New UK jobs figures show “progress on all fronts”, says the Conservative Party’s employment spokesman in Brussels.
Anthea McIntyre pointed to falling unemployment in tandem with rising wages as clear evidence that government policies were transforming Britain’s jobs landscape.
Welcoming the latest employment statistics McIntyre, Conservative MEP for the West Midlands, said: “We have let entrepreneurs and innovators get on with what comes naturally and that has produced a climate where jobs are created, work is worthwhile and the nation gets busy.
“It is particularly heartening that employment among the younger, disabled and ethnic minority workforce is increasing along with the rest. This jobs revival is something no Labour government has ever produced – and its benefits are being felt right across society. People have the dignity of work, that work is putting more money in their wage packets and our tax reforms are sending more of that cash straight to their pockets.
“Wherever you look things are moving in the right direction. Our opponents can criticise all they like but the figures don’t lie.”
Meanwhile, McIntyre made a scathing attack on a proposed directive on “Transparent and Predictable Working Conditions” which she says is rushed through and will unfairly hit small businesses and the self-employed.
She said the measures – already agreed in three-way negotiations between the EU Council, Commission and Parliament, would not bring any real benefit to workers but would have damaging consequences for small b businesses especially.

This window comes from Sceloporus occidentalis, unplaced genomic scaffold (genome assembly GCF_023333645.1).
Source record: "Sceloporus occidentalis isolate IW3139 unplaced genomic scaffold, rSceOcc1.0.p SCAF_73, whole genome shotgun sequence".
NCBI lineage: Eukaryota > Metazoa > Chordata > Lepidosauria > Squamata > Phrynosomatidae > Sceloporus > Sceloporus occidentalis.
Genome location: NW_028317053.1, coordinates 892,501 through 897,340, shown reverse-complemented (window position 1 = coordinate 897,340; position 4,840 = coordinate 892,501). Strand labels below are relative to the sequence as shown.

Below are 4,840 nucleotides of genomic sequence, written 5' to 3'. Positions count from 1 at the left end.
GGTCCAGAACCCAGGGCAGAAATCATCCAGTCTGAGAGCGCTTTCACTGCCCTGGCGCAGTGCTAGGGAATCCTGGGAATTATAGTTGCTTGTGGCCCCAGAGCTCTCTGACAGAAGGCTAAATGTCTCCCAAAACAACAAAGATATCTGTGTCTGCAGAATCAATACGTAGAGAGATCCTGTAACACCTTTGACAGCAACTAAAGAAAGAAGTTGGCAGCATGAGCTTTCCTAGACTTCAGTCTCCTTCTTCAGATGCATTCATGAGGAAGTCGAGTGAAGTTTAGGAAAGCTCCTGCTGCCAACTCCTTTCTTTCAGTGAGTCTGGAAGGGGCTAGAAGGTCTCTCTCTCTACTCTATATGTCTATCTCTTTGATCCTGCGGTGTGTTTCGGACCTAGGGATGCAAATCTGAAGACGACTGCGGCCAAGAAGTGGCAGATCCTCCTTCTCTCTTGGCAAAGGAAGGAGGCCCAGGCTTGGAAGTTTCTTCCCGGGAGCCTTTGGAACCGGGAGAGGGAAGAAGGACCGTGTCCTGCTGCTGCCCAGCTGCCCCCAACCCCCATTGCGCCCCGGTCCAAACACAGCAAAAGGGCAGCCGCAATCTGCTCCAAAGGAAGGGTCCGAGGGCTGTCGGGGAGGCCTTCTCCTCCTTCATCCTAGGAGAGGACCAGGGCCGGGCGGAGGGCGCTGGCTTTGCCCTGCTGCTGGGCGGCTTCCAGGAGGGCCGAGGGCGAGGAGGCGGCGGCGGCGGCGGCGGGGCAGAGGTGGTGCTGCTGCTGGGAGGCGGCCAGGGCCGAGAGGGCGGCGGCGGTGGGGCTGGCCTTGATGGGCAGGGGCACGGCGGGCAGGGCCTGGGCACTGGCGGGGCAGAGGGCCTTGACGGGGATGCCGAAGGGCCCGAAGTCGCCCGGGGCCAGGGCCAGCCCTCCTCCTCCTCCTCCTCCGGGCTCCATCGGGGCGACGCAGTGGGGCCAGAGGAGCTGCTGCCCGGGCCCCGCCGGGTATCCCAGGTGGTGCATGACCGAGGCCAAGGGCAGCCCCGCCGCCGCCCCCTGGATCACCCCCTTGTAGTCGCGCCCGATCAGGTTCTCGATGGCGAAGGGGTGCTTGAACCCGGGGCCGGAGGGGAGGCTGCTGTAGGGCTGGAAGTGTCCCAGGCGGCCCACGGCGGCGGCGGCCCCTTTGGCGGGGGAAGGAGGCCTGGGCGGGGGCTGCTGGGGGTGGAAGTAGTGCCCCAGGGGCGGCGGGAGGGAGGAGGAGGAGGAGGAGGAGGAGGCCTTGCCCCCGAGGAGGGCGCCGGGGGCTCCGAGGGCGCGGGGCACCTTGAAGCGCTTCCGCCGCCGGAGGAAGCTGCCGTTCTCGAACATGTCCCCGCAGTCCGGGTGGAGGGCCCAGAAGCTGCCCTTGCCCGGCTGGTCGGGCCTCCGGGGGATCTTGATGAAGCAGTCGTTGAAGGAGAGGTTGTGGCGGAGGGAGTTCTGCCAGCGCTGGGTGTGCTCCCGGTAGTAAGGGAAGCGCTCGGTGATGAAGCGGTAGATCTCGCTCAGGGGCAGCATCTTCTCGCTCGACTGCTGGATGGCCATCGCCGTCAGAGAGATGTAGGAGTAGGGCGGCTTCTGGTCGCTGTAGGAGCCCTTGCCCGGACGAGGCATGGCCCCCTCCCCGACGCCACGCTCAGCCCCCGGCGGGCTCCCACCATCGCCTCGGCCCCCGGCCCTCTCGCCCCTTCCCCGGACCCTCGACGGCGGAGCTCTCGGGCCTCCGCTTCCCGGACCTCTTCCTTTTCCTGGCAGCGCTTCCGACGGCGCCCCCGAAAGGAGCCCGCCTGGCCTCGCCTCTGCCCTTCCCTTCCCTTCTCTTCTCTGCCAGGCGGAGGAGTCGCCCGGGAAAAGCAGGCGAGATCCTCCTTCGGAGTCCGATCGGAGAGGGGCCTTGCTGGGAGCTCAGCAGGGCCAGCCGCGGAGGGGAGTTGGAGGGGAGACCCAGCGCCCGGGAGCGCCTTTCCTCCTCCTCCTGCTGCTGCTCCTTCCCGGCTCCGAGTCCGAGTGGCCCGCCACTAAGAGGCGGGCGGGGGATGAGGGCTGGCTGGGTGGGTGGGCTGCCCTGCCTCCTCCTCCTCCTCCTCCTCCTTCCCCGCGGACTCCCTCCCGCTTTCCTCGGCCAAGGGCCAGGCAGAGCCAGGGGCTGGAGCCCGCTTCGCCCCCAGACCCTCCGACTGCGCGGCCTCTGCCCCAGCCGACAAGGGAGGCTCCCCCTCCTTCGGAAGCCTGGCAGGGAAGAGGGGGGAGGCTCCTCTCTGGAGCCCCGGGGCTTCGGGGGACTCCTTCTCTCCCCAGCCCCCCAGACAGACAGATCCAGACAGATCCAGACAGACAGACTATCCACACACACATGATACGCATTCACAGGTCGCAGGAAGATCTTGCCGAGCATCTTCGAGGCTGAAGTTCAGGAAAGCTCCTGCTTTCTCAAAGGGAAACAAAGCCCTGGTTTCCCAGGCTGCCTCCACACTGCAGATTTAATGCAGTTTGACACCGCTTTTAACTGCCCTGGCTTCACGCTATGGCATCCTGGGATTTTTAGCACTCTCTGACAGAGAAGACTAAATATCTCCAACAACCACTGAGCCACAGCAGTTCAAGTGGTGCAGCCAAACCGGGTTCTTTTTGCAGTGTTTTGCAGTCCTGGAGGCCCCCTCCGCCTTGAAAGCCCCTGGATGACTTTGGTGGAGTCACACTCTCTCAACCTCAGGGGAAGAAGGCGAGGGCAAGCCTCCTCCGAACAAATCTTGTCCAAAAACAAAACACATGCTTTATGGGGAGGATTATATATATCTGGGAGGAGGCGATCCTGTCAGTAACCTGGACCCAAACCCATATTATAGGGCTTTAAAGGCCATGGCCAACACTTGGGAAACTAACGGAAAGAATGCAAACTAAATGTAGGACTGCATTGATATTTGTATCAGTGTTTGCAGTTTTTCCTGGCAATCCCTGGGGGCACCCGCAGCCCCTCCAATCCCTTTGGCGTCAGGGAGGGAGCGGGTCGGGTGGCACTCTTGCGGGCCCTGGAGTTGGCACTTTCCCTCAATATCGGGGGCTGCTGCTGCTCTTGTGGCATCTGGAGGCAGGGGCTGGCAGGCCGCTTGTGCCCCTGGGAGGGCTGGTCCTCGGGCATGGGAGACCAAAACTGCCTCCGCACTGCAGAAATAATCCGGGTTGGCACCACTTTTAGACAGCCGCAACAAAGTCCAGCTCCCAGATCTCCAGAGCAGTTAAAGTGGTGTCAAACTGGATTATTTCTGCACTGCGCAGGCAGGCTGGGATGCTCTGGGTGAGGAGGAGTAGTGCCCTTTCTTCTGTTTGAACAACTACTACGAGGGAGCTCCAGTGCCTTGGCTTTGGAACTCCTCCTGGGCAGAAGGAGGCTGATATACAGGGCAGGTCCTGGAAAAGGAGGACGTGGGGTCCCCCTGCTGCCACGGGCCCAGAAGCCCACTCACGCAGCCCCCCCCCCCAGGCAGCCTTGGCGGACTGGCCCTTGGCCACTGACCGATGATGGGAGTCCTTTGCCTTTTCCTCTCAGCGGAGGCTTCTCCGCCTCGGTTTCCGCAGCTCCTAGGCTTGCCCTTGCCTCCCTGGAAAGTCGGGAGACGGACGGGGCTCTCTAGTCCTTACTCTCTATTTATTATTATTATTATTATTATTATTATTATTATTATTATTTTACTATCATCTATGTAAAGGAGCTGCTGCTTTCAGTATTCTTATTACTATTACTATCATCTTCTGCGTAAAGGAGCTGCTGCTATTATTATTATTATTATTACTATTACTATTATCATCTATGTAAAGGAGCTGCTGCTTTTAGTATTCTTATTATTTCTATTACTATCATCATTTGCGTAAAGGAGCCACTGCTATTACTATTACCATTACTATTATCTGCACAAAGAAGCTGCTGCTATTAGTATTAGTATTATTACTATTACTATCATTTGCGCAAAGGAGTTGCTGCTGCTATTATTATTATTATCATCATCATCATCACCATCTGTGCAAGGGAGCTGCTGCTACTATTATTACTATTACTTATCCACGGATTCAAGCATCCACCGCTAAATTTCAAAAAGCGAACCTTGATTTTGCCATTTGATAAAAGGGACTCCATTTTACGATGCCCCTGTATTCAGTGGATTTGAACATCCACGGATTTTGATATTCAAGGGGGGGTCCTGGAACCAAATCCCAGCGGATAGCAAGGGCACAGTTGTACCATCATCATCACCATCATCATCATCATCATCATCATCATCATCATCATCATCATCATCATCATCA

In condemning the report by Spanish MEP Calvet Chambon, from Alliance of Liberal Democrats in Europe, she said: “Throughout my time here in the Parliament and in the Employment Committee I have championed better regulation.And this is not better regulation. It is a mad rush to conclude legislation at any cost, so we have abandoned our commitment to the Parliament text on this directive.”
McIntyre, who recently received an award from the European Taxpayers Association for her parliamentary work to help small and medium-sized businesses (SMEs), said the proposed directive was particularly unfair because it allowed exceptions for state employers. “This will allow governments and civil services to exempt themselves from the very rules they will be compelling small business to follow.This is scandalous hypocrisy through unfair preference, unfair treatment, unfair competition. In ordinary language, a stitch up.”
McIntyre received the award for her work on the European Parliament’s Employment and Social Affairs Committee, where she is co-ordinator for the European Conservatives and Reformists Group.Her work there has included a series of reports and initiatives promoting better regulation and highlighting the damage done to small and medium-sized enterprises (SMEs) by burdensome red tape.
Earlier this year she presented the EU Commission a report on how an annual burden survey should be applied to gauge the impact of legislation on business. In coming weeks she will publish a report promoting nudge theory, which explores how better information and persuasion can work better than hitting business with legislation and compulsion.
McIntyre said: “I am delighted to have been awarded this certificate of honour from an organisation which wants only the best for taxpayers.SMEs are the life blood of our economy. When they do well, business as a while does well. They are the green shoots of our prosperity and we must nurture them. They need the space and freedom to grow – not strangling by over-regulation. his had been my goal throughout my time in Brussels.”